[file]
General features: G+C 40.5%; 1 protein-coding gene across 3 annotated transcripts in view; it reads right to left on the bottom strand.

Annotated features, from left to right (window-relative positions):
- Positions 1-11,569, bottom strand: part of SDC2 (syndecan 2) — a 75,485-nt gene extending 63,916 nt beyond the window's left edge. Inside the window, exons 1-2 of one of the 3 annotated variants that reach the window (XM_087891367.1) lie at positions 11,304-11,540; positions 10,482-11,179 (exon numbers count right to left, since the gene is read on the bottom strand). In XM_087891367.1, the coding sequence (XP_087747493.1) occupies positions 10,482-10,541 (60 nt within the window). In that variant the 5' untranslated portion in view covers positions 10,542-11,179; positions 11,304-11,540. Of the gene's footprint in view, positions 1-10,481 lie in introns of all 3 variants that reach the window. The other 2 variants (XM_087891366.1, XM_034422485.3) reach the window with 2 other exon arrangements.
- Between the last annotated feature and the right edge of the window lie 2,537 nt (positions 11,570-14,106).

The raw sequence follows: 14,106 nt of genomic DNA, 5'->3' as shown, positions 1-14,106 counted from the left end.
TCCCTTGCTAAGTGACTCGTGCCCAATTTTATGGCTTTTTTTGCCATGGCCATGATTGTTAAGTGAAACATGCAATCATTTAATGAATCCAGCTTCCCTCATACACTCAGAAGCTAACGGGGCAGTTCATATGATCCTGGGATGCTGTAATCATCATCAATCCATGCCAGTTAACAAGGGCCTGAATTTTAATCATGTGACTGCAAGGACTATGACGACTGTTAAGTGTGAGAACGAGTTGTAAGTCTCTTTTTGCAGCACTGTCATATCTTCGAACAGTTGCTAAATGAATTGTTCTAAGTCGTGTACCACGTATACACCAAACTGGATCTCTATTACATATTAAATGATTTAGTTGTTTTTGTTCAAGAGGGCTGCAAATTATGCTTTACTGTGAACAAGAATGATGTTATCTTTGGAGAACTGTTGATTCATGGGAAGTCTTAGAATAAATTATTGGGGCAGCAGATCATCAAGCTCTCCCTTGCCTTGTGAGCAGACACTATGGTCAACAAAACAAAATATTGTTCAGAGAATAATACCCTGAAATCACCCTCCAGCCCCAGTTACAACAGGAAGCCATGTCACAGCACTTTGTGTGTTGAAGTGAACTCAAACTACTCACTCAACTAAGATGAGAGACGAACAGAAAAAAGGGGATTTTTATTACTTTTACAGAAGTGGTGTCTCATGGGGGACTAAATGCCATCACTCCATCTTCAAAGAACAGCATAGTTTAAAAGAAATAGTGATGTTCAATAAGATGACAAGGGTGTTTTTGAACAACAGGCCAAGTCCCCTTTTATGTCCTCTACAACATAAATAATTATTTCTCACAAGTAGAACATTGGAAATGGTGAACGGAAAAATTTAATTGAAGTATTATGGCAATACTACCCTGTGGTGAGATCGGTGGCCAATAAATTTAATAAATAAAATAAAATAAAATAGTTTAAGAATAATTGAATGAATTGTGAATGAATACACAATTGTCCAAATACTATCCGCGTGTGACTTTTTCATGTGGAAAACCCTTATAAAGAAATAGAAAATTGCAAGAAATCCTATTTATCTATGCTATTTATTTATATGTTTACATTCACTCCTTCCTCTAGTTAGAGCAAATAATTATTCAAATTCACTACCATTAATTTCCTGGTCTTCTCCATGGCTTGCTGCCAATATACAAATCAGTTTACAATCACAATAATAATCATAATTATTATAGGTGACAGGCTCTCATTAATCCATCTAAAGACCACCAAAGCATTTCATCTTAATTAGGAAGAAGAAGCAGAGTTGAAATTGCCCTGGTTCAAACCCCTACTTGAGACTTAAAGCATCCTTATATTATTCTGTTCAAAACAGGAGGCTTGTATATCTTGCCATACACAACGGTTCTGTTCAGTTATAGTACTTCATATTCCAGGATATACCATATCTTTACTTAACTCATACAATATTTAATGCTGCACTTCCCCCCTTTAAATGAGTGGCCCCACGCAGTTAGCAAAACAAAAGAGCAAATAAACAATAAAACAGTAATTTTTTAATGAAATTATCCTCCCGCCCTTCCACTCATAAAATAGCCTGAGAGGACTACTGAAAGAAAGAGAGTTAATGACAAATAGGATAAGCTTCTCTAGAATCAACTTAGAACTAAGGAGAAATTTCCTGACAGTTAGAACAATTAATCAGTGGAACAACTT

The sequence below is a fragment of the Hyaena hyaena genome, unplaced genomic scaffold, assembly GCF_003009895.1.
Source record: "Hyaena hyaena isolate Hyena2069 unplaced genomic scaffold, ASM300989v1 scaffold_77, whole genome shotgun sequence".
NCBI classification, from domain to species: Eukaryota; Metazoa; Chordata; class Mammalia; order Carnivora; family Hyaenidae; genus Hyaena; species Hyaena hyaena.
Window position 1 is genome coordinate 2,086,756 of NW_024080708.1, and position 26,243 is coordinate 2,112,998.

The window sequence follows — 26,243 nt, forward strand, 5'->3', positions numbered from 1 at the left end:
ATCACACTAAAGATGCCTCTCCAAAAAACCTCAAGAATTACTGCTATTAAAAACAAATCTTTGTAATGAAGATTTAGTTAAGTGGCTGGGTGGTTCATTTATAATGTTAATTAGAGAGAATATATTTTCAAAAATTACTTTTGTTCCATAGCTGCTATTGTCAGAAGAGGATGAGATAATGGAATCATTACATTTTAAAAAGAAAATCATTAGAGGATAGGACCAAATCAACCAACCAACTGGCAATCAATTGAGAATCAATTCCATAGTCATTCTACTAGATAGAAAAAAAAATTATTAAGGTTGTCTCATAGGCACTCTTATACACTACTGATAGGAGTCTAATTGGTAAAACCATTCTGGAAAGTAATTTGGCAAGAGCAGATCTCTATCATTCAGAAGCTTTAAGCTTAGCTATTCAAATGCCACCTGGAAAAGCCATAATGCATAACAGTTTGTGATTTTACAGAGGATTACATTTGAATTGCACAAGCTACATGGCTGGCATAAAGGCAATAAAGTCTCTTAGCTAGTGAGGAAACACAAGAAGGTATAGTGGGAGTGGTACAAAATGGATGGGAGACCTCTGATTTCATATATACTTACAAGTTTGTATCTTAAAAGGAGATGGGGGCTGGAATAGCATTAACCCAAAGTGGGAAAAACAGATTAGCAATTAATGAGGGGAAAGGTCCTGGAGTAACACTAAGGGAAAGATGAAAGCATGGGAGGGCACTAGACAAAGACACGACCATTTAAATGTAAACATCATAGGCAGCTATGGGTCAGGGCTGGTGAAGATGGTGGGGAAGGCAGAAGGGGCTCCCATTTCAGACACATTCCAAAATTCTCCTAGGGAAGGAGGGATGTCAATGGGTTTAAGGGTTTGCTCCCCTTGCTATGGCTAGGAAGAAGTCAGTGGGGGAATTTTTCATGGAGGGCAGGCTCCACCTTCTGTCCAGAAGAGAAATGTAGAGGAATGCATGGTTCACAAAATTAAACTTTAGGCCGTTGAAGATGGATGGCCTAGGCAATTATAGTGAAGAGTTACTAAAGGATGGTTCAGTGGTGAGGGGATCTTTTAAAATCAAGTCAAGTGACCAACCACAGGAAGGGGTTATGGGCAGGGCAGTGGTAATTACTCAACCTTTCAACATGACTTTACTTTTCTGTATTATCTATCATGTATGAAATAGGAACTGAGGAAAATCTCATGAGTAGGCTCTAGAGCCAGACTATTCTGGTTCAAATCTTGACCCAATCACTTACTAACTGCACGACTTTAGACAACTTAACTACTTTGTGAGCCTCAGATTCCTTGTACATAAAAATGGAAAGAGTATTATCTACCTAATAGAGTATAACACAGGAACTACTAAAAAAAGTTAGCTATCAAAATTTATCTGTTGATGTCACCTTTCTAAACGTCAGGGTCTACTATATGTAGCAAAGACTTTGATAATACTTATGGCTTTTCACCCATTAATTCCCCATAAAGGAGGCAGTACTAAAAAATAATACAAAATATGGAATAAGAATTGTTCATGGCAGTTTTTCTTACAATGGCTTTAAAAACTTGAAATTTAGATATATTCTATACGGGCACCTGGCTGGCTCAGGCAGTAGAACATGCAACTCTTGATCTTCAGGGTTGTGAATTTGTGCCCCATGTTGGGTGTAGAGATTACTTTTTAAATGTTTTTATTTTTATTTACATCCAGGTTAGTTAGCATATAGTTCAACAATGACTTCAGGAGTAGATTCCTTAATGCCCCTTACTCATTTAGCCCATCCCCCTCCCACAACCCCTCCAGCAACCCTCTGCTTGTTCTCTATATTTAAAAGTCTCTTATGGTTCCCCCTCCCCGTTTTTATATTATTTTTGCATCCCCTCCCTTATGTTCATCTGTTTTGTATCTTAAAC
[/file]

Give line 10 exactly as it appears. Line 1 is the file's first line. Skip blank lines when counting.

Window position 1 is genome coordinate 2,086,756 of NW_024080708.1, and position 26,243 is coordinate 2,112,998.